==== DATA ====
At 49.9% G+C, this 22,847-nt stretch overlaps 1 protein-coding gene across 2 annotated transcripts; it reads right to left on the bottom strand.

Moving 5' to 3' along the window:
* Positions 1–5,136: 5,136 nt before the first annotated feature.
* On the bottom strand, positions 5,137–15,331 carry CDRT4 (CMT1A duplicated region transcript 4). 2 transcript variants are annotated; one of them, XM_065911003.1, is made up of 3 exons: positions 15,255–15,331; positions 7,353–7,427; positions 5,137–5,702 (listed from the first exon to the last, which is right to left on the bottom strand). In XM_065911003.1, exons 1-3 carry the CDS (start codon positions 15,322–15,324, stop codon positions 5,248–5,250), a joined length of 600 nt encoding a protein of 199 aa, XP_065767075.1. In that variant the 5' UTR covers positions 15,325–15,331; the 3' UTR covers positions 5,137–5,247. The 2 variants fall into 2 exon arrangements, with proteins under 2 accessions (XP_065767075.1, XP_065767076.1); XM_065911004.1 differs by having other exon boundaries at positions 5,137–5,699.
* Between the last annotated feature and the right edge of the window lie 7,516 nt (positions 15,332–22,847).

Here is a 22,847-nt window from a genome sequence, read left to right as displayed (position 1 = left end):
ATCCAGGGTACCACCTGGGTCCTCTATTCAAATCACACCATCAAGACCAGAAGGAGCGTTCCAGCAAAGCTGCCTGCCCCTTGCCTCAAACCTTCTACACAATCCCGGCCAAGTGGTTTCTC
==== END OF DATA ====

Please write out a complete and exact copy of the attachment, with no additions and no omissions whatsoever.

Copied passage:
At 49.9% G+C, this 22,847-nt stretch overlaps 1 protein-coding gene across 2 annotated transcripts; it reads right to left on the bottom strand.

Moving 5' to 3' along the window:
* Positions 1–5,136: 5,136 nt before the first annotated feature.
* On the bottom strand, positions 5,137–15,331 carry CDRT4 (CMT1A duplicated region transcript 4). 2 transcript variants are annotated; one of them, XM_065911003.1, is made up of 3 exons: positions 15,255–15,331; positions 7,353–7,427; positions 5,137–5,702 (listed from the first exon to the last, which is right to left on the bottom strand). In XM_065911003.1, exons 1-3 carry the CDS (start codon positions 15,322–15,324, stop codon positions 5,248–5,250), a joined length of 600 nt encoding a protein of 199 aa, XP_065767075.1. In that variant the 5' UTR covers positions 15,325–15,331; the 3' UTR covers positions 5,137–5,247. The 2 variants fall into 2 exon arrangements, with proteins under 2 accessions (XP_065767075.1, XP_065767076.1); XM_065911004.1 differs by having other exon boundaries at positions 5,137–5,699.
* Between the last annotated feature and the right edge of the window lie 7,516 nt (positions 15,332–22,847).

Here is a 22,847-nt window from a genome sequence, read left to right as displayed (position 1 = left end):
ATCCAGGGTACCACCTGGGTCCTCTATTCAAATCACACCATCAAGACCAGAAGGAGCGTTCCAGCAAAGCTGCCTGCCCCTTGCCTCAAACCTTCTACACAATCCCGGCCAAGTGGTTTCTC